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THE ELECTION BELL is yet to ring and we are already bombarded with accusations, finger-pointing and slanderous outbreaks. I get the sense that as a people we will need to “up de ting” in our calls for substance and not slander from those seeking our support and our vote.
To this end, I urge all Barbadians to become dutiful observers and at the appropriate time to demonstrate by our overwhelming franchise that we will no longer tolerate inappropriate conduct or articulations from any of our leaders.
Additionally, we would do well to recognise that in an era of technological accessibility, where rumours and fake news seem to be the new weapons of political strategy, it is not difficult for anyone to float a salacious rumour about the political party he supports, and then point the finger at his opponents in an attempt to influence public opinion.
I get the sense, given the events to date, that the underlying motives of these slanderous remarks are meant to further distract us from the substantive issues we face as a nation and, perhaps as a spin-off, to dissuade us from voting entirely.
To my mind, if we allow ourselves to be distracted by rumour and mudslinging, the issues that affect our future prosperity will not be ventilated and solutions will not be tabled.
The World Bank publication, Public Sector Governance And Accountability Series – Public Services Delivery (edited by Anwar Shah), is a particularly insightful read. It speaks quite a lot about how to assess and measure public sector performance, governance, and the extent of corruption and so on. In other texts, a citizen’s scorecard, which is essentially a measurement system, could also be used by Barbadians to measure the performance of public officials and agencies going forward.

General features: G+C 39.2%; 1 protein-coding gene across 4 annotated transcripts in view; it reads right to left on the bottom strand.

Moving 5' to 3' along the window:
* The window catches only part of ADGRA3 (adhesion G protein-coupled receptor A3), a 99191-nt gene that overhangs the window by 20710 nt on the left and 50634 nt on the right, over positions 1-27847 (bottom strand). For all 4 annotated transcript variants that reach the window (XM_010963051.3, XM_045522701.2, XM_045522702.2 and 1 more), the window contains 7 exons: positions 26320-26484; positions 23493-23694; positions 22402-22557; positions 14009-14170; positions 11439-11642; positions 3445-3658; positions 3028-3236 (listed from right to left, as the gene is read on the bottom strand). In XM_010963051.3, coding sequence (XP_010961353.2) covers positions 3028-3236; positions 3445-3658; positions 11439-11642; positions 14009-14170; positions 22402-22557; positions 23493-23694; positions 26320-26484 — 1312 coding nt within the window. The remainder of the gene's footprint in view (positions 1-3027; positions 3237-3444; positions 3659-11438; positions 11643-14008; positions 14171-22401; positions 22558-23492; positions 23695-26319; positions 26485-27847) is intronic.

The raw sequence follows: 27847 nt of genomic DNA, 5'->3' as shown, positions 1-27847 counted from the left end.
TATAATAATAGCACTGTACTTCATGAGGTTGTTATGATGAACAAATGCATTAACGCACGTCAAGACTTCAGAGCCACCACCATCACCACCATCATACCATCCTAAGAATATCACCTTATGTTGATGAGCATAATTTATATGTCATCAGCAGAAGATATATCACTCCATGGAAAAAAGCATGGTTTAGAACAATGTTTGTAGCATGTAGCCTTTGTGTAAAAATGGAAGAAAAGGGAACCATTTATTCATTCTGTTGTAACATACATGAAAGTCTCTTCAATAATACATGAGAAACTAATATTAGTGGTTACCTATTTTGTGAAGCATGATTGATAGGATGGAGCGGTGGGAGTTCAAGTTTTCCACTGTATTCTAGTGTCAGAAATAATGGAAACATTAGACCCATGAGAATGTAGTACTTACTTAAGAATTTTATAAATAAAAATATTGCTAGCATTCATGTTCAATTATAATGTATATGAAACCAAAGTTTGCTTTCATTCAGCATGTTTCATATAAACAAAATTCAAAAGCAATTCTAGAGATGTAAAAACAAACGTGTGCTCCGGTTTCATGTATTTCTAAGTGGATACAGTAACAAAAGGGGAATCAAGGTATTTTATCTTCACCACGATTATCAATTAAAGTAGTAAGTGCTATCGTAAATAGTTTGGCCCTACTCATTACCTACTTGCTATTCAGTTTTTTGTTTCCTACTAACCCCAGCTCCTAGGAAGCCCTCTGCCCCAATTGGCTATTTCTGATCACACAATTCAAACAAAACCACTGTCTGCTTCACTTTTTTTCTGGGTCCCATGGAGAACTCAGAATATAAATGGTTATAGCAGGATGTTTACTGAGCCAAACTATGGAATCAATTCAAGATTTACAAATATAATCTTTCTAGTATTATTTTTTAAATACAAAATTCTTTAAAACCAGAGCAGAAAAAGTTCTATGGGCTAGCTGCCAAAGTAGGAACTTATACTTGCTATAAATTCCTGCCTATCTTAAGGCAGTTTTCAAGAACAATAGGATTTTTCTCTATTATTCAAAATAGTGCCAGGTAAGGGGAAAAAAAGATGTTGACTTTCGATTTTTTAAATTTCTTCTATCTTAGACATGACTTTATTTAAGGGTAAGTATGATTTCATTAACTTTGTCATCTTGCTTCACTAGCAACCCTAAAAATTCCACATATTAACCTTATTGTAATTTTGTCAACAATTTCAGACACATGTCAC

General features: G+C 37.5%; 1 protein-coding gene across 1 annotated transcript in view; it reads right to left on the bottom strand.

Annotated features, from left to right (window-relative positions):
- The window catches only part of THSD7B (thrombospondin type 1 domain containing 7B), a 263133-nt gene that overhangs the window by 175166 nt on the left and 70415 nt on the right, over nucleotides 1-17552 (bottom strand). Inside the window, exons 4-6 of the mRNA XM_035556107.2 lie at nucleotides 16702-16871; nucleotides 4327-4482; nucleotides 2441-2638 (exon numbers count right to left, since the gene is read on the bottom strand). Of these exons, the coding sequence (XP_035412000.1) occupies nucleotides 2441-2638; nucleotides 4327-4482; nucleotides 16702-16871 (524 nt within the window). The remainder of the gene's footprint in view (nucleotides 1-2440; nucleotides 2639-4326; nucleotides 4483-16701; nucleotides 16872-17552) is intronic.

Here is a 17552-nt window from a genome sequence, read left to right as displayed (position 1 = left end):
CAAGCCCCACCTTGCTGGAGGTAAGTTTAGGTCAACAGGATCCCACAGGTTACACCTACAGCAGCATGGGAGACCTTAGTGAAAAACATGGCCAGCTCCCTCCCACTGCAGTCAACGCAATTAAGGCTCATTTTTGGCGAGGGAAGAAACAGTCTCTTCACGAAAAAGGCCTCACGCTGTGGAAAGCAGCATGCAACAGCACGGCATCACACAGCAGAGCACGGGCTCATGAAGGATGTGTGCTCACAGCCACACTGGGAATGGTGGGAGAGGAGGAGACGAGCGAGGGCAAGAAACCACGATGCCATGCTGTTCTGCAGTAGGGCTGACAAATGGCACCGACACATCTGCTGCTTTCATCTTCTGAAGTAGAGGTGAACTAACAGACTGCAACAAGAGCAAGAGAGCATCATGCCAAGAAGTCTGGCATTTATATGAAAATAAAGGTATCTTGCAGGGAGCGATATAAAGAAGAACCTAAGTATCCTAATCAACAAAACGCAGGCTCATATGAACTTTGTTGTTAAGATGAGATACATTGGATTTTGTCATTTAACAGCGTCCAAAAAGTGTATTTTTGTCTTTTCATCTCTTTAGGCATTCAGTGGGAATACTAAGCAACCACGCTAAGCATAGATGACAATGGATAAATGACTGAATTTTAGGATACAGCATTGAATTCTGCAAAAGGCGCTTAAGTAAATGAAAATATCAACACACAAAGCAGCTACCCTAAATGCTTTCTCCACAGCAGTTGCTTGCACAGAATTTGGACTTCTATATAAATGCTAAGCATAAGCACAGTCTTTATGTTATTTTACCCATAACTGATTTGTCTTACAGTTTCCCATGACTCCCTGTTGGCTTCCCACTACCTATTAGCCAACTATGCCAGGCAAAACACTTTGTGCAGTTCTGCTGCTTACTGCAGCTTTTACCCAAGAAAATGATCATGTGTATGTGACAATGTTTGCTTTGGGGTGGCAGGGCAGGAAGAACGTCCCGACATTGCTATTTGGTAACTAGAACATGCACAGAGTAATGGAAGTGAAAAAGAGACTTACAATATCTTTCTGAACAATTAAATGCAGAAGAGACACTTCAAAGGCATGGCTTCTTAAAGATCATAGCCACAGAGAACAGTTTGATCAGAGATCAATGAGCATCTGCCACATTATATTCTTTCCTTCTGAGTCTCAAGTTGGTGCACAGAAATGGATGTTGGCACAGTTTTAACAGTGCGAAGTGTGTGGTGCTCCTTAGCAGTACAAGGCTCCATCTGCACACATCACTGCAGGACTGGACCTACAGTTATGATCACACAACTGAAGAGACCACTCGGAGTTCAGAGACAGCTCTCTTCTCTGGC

I would like to propose that we start with the conduct and the articulations of our current leaders and those with prospects. Let us make additions or deductions to their respective scores based on their conduct and on the content of their articulations. From now and well after Election Day, let us keep their scores.
Suffice to say, the politician who chooses to sling some mud during the election campaign should receive the appropriate grade.
As a people, when we choose to be strict guardians of our heritage and firm craftsmen of our fate, together we will weed out the slanderers from those who are actually bringing substance.
– SEAN ST CLAIR FIELDS